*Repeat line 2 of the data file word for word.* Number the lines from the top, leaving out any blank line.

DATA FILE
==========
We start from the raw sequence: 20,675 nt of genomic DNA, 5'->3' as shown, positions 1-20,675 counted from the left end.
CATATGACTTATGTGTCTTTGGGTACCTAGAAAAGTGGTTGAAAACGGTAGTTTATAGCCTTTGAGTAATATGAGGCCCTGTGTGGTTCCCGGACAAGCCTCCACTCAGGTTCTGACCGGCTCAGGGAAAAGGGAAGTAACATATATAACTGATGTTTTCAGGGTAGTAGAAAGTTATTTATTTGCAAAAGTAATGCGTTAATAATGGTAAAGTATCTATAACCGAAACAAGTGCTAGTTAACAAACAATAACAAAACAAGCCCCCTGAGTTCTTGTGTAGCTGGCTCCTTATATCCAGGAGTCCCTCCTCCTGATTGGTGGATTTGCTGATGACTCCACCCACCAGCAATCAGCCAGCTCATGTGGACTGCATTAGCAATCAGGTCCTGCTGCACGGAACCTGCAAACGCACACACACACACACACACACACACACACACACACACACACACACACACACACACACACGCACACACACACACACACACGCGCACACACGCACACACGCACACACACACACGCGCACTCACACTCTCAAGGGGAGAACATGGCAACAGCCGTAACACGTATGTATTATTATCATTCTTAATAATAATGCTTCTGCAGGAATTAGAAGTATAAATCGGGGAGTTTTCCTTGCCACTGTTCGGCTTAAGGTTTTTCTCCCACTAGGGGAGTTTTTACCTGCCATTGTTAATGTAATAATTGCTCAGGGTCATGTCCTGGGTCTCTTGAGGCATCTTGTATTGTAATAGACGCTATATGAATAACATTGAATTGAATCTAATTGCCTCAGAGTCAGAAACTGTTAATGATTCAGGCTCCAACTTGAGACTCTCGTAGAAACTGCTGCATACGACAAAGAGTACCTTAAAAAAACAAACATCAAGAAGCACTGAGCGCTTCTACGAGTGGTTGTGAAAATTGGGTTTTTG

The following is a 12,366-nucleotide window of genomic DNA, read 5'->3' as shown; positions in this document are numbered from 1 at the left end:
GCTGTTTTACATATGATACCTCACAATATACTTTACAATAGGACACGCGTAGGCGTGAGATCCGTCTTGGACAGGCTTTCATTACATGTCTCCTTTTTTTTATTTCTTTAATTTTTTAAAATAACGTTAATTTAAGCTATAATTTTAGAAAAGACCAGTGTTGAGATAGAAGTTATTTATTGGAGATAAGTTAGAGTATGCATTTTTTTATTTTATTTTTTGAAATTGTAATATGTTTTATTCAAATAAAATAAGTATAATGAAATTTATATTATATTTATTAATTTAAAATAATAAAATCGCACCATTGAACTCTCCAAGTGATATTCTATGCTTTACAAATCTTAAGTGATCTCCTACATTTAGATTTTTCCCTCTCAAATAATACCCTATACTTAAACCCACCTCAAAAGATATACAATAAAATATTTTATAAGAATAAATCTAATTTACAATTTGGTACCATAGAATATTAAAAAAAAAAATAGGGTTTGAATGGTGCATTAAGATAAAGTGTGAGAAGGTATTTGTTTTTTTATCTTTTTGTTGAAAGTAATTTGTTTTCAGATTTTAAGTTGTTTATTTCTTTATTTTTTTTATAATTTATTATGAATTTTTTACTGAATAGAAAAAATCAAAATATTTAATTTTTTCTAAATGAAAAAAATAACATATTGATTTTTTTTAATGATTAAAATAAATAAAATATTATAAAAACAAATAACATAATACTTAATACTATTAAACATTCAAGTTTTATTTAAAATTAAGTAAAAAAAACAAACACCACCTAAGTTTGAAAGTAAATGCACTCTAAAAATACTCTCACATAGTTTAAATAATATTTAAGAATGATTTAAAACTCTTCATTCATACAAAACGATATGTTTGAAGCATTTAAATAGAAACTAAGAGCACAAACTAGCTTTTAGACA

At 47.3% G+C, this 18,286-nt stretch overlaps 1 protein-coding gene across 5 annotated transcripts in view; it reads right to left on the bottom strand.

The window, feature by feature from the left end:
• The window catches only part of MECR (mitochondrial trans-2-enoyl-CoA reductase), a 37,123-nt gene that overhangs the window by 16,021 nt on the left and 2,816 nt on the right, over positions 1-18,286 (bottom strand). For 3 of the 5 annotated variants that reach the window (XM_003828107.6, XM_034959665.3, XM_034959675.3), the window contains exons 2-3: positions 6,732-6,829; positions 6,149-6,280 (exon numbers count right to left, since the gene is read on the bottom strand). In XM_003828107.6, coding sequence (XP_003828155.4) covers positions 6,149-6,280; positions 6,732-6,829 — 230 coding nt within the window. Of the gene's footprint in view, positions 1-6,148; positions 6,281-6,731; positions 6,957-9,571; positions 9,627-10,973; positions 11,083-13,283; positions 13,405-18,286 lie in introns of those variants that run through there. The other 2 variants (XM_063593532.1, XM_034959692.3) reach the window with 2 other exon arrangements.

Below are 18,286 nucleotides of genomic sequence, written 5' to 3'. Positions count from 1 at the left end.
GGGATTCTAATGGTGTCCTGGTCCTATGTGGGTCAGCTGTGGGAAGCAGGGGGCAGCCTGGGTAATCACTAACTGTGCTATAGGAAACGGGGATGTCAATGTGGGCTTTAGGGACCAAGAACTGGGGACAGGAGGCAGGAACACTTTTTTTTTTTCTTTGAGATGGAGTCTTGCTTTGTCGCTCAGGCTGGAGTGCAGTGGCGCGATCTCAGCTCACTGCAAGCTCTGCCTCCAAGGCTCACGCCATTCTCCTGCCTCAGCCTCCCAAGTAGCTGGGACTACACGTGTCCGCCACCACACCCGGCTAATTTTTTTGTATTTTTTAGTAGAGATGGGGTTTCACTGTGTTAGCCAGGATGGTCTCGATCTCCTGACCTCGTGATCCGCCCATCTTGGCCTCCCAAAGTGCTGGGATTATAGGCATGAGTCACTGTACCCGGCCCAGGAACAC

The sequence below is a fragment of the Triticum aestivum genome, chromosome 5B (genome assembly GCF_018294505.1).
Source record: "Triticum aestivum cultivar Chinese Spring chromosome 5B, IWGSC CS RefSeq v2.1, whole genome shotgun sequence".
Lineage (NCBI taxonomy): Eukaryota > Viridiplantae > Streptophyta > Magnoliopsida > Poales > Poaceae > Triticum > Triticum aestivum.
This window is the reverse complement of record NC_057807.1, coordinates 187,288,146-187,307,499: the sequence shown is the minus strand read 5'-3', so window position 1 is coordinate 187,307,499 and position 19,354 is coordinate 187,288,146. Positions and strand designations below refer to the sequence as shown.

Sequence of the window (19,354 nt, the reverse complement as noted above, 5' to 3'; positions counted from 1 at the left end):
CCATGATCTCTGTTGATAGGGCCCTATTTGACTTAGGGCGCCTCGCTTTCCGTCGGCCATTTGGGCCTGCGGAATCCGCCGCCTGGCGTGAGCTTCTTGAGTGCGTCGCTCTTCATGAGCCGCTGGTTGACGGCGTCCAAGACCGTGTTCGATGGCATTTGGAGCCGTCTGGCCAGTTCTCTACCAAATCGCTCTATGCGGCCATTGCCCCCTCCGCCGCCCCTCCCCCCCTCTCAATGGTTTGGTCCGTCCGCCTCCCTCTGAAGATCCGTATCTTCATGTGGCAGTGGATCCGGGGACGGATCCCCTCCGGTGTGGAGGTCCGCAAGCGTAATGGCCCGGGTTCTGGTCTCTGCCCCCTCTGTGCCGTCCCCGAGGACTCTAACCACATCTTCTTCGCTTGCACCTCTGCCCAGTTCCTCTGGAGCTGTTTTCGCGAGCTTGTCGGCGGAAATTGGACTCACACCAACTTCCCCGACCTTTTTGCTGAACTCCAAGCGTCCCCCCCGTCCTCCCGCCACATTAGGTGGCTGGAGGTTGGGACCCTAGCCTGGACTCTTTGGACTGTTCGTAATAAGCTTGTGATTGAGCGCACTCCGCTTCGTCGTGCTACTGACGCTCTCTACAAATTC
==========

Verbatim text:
CATATGACTTATGTGTCTTTGGGTACCTAGAAAAGTGGTTGAAAACGGTAGTTTATAGCCTTTGAGTAATATGAGGCCCTGTGTGGTTCCCGGACAAGCCTCCACTCAGGTTCTGACCGGCTCAGGGAAAAGGGAAGTAACATATATAACTGATGTTTTCAGGGTAGTAGAAAGTTATTTATTTGCAAAAGTAATGCGTTAATAATGGTAAAGTATCTATAACCGAAACAAGTGCTAGTTAACAAACAATAACAAAACAAGCCCCCTGAGTTCTTGTGTAGCTGGCTCCTTATATCCAGGAGTCCCTCCTCCTGATTGGTGGATTTGCTGATGACTCCACCCACCAGCAATCAGCCAGCTCATGTGGACTGCATTAGCAATCAGGTCCTGCTGCACGGAACCTGCAAACGCACACACACACACACACACACACACACACACACACACACACACACACACACACACACACGCACACACACACACACACACGCGCACACACGCACACACGCACACACACACACGCGCACTCACACTCTCAAGGGGAGAACATGGCAACAGCCGTAACACGTATGTATTATTATCATTCTTAATAATAATGCTTCTGCAGGAATTAGAAGTATAAATCGGGGAGTTTTCCTTGCCACTGTTCGGCTTAAGGTTTTTCTCCCACTAGGGGAGTTTTTACCTGCCATTGTTAATGTAATAATTGCTCAGGGTCATGTCCTGGGTCTCTTGAGGCATCTTGTATTGTAATAGACGCTATATGAATAACATTGAATTGAATCTAATTGCCTCAGAGTCAGAAACTGTTAATGATTCAGGCTCCAACTTGAGACTCTCGTAGAAACTGCTGCATACGACAAAGAGTACCTTAAAAAAACAAACATCAAGAAGCACTGAGCGCTTCTACGAGTGGTTGTGAAAATTGGGTTTTTG